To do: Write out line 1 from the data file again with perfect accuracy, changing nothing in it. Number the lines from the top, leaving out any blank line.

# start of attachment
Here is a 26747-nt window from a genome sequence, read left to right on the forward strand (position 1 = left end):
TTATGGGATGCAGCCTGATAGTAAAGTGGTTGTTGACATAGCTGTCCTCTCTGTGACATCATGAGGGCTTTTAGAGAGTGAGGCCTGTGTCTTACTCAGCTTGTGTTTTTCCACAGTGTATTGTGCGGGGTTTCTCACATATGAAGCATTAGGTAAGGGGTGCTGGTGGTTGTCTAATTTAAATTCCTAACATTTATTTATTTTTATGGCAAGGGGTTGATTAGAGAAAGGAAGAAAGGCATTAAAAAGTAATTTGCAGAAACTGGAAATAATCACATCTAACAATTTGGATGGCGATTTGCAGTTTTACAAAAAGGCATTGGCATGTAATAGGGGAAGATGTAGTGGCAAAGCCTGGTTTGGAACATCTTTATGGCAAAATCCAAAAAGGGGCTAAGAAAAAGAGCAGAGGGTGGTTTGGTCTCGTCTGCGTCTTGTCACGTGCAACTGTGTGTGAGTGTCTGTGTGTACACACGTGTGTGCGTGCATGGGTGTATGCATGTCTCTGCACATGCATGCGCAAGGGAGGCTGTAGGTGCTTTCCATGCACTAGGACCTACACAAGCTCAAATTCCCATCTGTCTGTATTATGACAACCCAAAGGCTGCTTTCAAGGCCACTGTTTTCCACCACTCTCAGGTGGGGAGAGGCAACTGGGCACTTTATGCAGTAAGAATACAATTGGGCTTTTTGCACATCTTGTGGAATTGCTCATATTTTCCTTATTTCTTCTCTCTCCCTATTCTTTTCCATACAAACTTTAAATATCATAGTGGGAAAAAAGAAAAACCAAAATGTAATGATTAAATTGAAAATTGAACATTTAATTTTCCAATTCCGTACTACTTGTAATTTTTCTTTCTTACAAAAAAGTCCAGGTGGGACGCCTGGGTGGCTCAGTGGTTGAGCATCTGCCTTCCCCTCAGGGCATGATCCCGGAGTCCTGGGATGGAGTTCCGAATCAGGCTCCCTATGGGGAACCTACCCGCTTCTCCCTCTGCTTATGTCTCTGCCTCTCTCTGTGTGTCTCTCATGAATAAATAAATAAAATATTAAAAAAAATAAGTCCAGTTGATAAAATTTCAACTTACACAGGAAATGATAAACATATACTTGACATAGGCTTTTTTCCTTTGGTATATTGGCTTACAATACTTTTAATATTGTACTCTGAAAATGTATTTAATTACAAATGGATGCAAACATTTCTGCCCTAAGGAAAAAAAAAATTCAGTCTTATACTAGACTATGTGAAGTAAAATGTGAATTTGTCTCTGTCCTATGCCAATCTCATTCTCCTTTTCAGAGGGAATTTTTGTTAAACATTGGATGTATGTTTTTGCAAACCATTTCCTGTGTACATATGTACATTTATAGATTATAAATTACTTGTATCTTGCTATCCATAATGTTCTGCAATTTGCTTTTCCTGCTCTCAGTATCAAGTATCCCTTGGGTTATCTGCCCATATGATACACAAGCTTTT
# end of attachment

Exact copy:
Here is a 26747-nt window from a genome sequence, read left to right on the forward strand (position 1 = left end):